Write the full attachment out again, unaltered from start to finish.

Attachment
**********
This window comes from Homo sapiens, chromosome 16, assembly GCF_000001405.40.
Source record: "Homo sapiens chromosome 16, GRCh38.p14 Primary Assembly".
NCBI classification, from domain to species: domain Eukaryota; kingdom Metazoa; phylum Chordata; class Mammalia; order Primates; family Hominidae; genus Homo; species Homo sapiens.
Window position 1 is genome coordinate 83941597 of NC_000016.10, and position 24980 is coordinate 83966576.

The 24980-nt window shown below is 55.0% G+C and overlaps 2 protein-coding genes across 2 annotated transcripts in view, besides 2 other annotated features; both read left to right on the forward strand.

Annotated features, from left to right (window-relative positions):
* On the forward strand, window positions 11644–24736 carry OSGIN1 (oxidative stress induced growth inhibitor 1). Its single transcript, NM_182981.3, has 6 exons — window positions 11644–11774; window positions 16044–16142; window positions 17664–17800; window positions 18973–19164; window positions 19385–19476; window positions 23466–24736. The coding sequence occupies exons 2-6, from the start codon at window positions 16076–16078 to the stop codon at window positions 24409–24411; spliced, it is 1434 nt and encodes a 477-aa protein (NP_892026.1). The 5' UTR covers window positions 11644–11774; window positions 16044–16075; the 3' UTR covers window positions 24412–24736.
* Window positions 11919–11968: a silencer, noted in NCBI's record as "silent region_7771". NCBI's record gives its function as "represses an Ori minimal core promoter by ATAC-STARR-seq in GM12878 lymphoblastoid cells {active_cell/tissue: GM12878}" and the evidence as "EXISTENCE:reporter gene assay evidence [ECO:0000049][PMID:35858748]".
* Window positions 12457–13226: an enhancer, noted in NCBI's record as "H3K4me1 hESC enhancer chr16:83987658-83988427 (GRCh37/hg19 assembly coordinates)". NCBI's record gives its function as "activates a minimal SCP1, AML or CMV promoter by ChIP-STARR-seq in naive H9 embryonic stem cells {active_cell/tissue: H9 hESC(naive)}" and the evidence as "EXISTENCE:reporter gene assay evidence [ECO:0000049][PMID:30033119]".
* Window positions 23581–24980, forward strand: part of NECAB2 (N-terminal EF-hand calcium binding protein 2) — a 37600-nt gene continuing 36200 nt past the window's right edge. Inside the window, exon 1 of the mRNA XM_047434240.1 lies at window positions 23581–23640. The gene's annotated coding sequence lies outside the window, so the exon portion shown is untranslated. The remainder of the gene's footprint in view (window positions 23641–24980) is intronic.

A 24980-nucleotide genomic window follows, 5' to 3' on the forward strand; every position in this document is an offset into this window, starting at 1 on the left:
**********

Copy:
This window comes from Homo sapiens, chromosome 16, assembly GCF_000001405.40.
Source record: "Homo sapiens chromosome 16, GRCh38.p14 Primary Assembly".
NCBI classification, from domain to species: domain Eukaryota; kingdom Metazoa; phylum Chordata; class Mammalia; order Primates; family Hominidae; genus Homo; species Homo sapiens.
Window position 1 is genome coordinate 83941597 of NC_000016.10, and position 24980 is coordinate 83966576.

The 24980-nt window shown below is 55.0% G+C and overlaps 2 protein-coding genes across 2 annotated transcripts in view, besides 2 other annotated features; both read left to right on the forward strand.

Annotated features, from left to right (window-relative positions):
* On the forward strand, window positions 11644–24736 carry OSGIN1 (oxidative stress induced growth inhibitor 1). Its single transcript, NM_182981.3, has 6 exons — window positions 11644–11774; window positions 16044–16142; window positions 17664–17800; window positions 18973–19164; window positions 19385–19476; window positions 23466–24736. The coding sequence occupies exons 2-6, from the start codon at window positions 16076–16078 to the stop codon at window positions 24409–24411; spliced, it is 1434 nt and encodes a 477-aa protein (NP_892026.1). The 5' UTR covers window positions 11644–11774; window positions 16044–16075; the 3' UTR covers window positions 24412–24736.
* Window positions 11919–11968: a silencer, noted in NCBI's record as "silent region_7771". NCBI's record gives its function as "represses an Ori minimal core promoter by ATAC-STARR-seq in GM12878 lymphoblastoid cells {active_cell/tissue: GM12878}" and the evidence as "EXISTENCE:reporter gene assay evidence [ECO:0000049][PMID:35858748]".
* Window positions 12457–13226: an enhancer, noted in NCBI's record as "H3K4me1 hESC enhancer chr16:83987658-83988427 (GRCh37/hg19 assembly coordinates)". NCBI's record gives its function as "activates a minimal SCP1, AML or CMV promoter by ChIP-STARR-seq in naive H9 embryonic stem cells {active_cell/tissue: H9 hESC(naive)}" and the evidence as "EXISTENCE:reporter gene assay evidence [ECO:0000049][PMID:30033119]".
* Window positions 23581–24980, forward strand: part of NECAB2 (N-terminal EF-hand calcium binding protein 2) — a 37600-nt gene continuing 36200 nt past the window's right edge. Inside the window, exon 1 of the mRNA XM_047434240.1 lies at window positions 23581–23640. The gene's annotated coding sequence lies outside the window, so the exon portion shown is untranslated. The remainder of the gene's footprint in view (window positions 23641–24980) is intronic.

A 24980-nucleotide genomic window follows, 5' to 3' on the forward strand; every position in this document is an offset into this window, starting at 1 on the left: